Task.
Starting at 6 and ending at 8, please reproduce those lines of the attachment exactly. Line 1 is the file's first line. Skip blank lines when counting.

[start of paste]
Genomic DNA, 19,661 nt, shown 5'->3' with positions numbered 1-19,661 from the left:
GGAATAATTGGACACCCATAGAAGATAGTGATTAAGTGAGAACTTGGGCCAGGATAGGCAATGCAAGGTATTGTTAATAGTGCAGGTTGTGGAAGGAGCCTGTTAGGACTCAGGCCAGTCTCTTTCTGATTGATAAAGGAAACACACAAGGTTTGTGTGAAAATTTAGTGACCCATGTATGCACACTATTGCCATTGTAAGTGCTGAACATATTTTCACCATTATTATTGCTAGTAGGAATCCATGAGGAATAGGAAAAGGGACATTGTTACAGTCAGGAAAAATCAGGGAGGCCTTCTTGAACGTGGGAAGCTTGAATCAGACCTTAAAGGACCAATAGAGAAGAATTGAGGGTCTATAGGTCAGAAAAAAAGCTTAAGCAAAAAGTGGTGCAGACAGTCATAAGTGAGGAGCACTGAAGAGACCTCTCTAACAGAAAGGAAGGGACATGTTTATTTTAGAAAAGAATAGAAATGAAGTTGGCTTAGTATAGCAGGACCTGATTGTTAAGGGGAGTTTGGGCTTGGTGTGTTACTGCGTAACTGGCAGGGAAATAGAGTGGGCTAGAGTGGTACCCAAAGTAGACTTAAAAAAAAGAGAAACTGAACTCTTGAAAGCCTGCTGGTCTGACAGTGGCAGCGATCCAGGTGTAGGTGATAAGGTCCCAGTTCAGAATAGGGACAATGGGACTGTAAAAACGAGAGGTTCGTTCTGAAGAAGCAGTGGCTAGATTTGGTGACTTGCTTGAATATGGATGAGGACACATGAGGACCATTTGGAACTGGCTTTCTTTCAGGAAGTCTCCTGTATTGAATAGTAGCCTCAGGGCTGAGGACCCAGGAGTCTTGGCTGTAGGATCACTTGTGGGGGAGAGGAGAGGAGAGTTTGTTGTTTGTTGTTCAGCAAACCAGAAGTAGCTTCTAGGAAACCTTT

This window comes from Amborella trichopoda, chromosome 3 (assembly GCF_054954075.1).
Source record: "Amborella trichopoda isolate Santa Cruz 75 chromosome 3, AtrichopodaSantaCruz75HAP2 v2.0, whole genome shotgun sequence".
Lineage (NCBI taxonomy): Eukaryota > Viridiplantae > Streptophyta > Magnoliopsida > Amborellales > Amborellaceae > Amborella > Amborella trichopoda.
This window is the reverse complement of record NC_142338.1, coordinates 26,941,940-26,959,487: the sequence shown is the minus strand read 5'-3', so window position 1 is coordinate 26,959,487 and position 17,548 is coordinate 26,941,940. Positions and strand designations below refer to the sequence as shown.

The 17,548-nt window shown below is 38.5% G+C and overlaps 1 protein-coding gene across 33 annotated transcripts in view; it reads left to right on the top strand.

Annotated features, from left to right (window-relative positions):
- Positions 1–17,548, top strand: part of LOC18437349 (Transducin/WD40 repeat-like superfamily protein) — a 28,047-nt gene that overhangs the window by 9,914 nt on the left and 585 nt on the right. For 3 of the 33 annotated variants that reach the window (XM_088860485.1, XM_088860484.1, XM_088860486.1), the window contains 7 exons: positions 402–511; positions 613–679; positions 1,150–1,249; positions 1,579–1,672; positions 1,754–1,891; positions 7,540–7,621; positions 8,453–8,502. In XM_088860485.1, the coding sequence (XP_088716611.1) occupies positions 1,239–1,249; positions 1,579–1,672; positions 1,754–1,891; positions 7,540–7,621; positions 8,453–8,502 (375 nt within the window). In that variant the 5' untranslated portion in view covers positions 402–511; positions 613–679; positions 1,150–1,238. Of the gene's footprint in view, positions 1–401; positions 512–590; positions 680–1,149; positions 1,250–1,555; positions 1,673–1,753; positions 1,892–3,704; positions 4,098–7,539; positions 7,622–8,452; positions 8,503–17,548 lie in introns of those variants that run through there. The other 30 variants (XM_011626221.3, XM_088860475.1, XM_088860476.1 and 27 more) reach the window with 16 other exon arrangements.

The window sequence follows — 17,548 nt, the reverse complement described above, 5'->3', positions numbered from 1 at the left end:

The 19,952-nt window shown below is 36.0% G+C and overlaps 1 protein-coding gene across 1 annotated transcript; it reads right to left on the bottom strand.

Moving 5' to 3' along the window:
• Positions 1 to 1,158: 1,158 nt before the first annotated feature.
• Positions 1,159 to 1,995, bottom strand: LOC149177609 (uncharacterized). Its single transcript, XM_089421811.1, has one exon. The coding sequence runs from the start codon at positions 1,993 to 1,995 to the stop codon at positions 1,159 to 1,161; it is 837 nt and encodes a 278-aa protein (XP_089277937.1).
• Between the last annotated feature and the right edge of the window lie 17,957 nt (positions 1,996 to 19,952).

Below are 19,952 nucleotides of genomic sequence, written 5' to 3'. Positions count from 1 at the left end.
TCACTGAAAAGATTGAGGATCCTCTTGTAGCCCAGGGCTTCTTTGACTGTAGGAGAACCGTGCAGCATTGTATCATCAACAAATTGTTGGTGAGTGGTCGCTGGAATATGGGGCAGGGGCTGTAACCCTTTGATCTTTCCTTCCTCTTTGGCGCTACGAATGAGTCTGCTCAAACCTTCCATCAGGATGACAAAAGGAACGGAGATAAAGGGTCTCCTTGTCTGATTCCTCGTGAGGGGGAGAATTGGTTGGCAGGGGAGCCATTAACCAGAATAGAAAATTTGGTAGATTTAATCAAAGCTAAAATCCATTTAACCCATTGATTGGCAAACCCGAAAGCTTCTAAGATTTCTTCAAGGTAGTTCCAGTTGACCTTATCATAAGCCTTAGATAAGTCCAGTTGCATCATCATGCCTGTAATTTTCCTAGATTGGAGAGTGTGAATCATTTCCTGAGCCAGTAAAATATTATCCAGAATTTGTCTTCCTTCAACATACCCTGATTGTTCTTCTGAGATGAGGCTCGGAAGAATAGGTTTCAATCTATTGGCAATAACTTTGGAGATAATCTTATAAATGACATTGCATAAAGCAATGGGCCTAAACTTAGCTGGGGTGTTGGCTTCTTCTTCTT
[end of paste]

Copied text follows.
This window is the reverse complement of record NC_142338.1, coordinates 26,941,940-26,959,487: the sequence shown is the minus strand read 5'-3', so window position 1 is coordinate 26,959,487 and position 17,548 is coordinate 26,941,940. Positions and strand designations below refer to the sequence as shown.

The 17,548-nt window shown below is 38.5% G+C and overlaps 1 protein-coding gene across 33 annotated transcripts in view; it reads left to right on the top strand.

Annotated features, from left to right (window-relative positions):